Col. Chadli Bendjedid was elected president in 1979, then re-elected in 1984 and 1988. Under his rule, a new constitution was adopted in 1989 that allowed other political parties (other than the FLN) to be created. More than 50 new parties registered, one of which was the militant Islamic Salvation Front (FIS), which quickly gained popularity and won 55 percent of the vote in local elections in 1990. The armed forces, which had run the government since the days of Boumediene, was removed from power, and enjoyed a diminished role in the government.
 
Under pressure from the Western democracies, the Algerian government announced parliamentary elections in 1991. The first round of elections took place in December 1991. The FIS won more 47% of the votes and seemed certain to win an outright majority in the second round, to be held in January. The military considered this outcome unacceptable and cancelled the second round of the electoral process. The cancellation sparked a decade-long civil war between FIS and the army.
 
The National People's assembly was dissolved by presidential decree on January 4, 1992, possibly in a move to undercut the FIS' growing power base. President Bendjedid, faced with political pressure from all sides, resigned on January 11, and on January 14, the High Council of Security appointed a five-member High Council of State to act as a collegiate presidency. Elections were cancelled.
 
This, combined with economic and political turmoil in the region, led to violent reactions from FIS. Mohamed Boudiaf, a hero of the Liberation War, was welcomed back to Algeria by the military on January 16, after 28 years in exile. He served as Algeria's fourth president, and immediately took control of the FIS offices in early February 1992. Due to violence and terrorism, the High Council of State declared a state of emergency. In March, the courts decided to disband the FIS party. Arrests and trials of FIS members followed, with more than 50,000 former FIS members serving time.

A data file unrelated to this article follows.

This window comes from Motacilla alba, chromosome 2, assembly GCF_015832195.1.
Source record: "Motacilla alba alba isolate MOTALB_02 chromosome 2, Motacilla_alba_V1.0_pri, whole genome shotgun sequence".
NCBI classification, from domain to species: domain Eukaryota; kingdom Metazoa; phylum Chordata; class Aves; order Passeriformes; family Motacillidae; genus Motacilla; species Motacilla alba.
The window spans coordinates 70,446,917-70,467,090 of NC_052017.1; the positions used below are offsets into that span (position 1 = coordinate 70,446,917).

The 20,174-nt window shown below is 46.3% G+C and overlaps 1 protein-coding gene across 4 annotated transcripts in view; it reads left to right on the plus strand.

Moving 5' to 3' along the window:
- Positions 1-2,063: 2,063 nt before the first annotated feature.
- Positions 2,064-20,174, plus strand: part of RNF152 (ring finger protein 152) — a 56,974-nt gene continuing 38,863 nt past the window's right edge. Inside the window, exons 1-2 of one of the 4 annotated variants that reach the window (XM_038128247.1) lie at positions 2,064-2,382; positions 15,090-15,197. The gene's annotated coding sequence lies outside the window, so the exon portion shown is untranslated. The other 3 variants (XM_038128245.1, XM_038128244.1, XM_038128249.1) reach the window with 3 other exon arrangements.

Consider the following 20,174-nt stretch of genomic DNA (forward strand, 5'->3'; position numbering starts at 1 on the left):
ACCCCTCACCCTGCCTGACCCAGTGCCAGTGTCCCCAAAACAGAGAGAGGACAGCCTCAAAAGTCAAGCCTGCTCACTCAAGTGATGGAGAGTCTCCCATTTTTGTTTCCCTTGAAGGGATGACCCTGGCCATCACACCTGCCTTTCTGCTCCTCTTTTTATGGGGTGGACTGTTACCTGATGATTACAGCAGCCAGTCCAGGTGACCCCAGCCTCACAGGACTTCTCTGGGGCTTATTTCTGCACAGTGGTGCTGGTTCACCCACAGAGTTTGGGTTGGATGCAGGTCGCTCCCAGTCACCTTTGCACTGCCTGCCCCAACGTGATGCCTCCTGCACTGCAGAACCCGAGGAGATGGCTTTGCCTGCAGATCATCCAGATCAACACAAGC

The remaining FIS activists launched a guerrilla war against the government, targeting soldiers and policemen. However, the guerrillas soon began targeting civilians as well, and it became clear that the FIS did not have control over the guerrillas. Factions emerged among the fighters, dividing them into the Islamic Armed Movement (MIA), the Movement for an Islamic State (MEI), and the Armed Islamic Group (GIA). The MIA and MEI, which would later unite as the Islamic Salvation Army, focused on developing an military strategy against the Algerian government, and their attacks targeted security services and state institutions. The GIA concentrated on urban areas and targeted anyone who supported the state, including government workers such as teachers and civil servants. A breakaway GIA group - the Salafist Group for Preaching and Combat (GSPC)—also launched terrorist attacks. More than 100,000 Algerians died as a result of this violence.